Newton and Polly

Newton and PollyNewton and Polly by Jody Hedlund
Genres: Historical Romance
Published by Waterbrook Press on September 20, 2016
Pages: 392
Also by this author: Love Unexpected, An Uncertain Choice, Hearts Made Whole, Luther and Katharina, Undaunted Hope, A Daring Sacrifice

 

Publisher’s Summary:

“Amazing grace! How sweet the sound 
that saved a wretch like me. 
I once was lost, but now am found
was blind, but now, I see.”

Now remembered as the author of the world’s most famous hymn, in the mid-eighteenth century as England and France stand on the brink of war, John Newton is a young sailor wandering aimlessly through life. His only duty is to report to his ship and avoid disgracing his father until the night he hears Polly Catlett s enchanting voice, caroling. He is immediately smitten and determined to win her affection. 

An intense connection quickly forms between the two, but John’s reckless spirit and disregard for the Christian life are concerns for the responsible, devout Polly. When an ill-fated stop at a tavern leaves John imprisoned and bound, Polly must choose to either stand by his side or walk out of his life forever. Will she forfeit her future for the man she loves? 

Step back through the pages of history, to uncover the true love story behind a song that continues to stir the hearts and ignite the faith of millions around the globe.

Every time I hold a new Jody Hedlund novel in my hands, my reader heart is just alive with anticipation, and I admit, a bit of trepidation – how, oh how could this new story possibly be as good as the one before? And every time even my tiniest worry is unfounded. Newton and Polly is an utterly absorbing story that captivated me with superb historical setting and details, as well as a love that came to life. The plot flows effortlessly, the characters endear themselves so quickly, and the emotions of the romance are poignant and realistic. Jody just knows how to pen an engaging, entertaining story.

Every time I hold a new Jody Hedlund novel in my hands, my reader heart is just alive with anticipation, and I admit, a bit of trepidation – how, oh how could this new story possibly be as good as the one before?

My favorite reading experience, particularly with historical fiction, is one that keeps me engrossed in the story, while also making me feel like I’m learning new information. I loved all of the details about the smuggling activities – especially those who opposed it – as well as John’s time spent on ships. The details about sailing and what it took to for such large vessels to travel were fascinating to experience through John’s story.

John’s character transformation is one of the best of any character that I’ve read this year. In the beginning, readers only see his potential and feel the same disappointment as Polly at the decisions that he makes. Polly’s reeling emotions are keenly felt, as is the shock at the turn of events in John’s life – events that came about through no one’s fault but his own. Though doubt and despair soon take over John’s life, the story is never without hope. Polly’s character – much like I imagine how she was for John in real life – is the beacon that carries hope throughout the story. Their romance is heartfelt, but never overpowers the plot or character arcs. John comes to realize that no woman’s love can keep his despair at bay, nor provide the answers that he denies that he needs for so long. In a compelling journey of grace and mercy, John’s perspective soon changes from self-seeking to seeking God – Polly being the one who planted the seeds of God’s love and mercy in John’s heart before that journey ever began.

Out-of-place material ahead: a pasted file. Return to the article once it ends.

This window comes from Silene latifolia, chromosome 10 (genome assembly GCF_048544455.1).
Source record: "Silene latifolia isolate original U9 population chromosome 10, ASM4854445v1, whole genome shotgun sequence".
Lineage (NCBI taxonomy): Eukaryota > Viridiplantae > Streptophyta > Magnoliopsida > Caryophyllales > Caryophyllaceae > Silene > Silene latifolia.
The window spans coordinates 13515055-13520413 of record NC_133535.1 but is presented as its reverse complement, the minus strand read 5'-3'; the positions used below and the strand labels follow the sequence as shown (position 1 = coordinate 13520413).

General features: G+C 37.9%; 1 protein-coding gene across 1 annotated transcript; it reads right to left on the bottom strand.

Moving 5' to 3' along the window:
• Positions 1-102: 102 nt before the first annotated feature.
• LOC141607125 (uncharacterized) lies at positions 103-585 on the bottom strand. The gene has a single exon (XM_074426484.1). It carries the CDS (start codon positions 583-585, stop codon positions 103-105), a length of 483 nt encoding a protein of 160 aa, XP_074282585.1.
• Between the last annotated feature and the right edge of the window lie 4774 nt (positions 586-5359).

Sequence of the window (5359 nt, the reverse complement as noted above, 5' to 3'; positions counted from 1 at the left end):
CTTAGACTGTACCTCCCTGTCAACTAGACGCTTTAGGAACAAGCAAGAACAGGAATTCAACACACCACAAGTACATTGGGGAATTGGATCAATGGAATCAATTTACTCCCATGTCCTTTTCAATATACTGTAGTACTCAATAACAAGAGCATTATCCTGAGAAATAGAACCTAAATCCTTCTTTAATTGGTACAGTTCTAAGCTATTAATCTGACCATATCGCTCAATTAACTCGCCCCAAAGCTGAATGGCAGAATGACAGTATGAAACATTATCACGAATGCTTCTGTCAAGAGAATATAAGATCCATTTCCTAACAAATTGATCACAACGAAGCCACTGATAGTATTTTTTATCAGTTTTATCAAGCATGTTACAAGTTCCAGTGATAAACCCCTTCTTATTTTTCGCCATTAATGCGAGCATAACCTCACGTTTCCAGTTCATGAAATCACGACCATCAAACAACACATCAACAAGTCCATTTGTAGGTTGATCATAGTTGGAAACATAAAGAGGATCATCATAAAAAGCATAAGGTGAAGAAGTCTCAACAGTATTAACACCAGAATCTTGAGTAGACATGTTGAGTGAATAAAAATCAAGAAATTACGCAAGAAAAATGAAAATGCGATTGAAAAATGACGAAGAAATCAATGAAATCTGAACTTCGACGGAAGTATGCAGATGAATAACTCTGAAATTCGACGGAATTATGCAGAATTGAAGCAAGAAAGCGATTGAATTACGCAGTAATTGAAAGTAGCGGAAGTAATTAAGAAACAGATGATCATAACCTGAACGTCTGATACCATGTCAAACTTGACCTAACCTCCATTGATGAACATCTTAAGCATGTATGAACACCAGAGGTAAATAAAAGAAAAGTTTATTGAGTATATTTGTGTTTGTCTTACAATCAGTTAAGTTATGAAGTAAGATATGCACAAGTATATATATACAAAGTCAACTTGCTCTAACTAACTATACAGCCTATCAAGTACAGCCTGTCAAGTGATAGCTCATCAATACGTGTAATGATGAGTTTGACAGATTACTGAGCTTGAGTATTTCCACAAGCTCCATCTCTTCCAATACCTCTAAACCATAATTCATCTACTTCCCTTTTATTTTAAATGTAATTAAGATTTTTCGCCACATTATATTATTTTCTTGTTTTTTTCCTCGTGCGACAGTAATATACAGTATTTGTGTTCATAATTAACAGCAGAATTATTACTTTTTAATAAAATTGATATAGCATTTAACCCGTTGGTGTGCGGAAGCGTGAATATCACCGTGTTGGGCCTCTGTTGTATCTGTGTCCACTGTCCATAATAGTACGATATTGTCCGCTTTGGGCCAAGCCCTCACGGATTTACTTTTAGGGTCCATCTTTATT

John’s character transformation is one of the best of any character that I’ve read this year.

One thing I have come to adore about Jody’s writing is how she highlights women of history who may otherwise be overlooked or overshadowed by the famous men they loved. In this story, Polly Catlett’s life as a young woman is brought into focus, and although it’s fiction, Jody is respectful of the true events in history. Few liberties were taken with these details, and I appreciate Jody’s effort to stay accurate to what is known about Polly Catlett and John Newton. She also stays true to the unsavory details of the time, of which there were many, and I’m so glad that she chooses not to change or sugarcoat anything for the sake of making things more comfortable or easy for her characters. Jody creates a plausible, realistic story for them, keeping many important details of the beginning of their relationship for authenticity. Through Jody’s story, I can entirely see how the travails of his life before he found God to provide the impetus for penning a song with as much power and emotion as “Amazing Grace.”

One thing I have come to adore about Jody’s writing is how she highlights women of history who may otherwise be overlooked or overshadowed by the famous men they loved.

Fans of Jody will no doubt be captivated with Newton and Polly, and readers new to her books will find a gem of a story. Highly recommended for readers of historical, romantic, sweeping stories.

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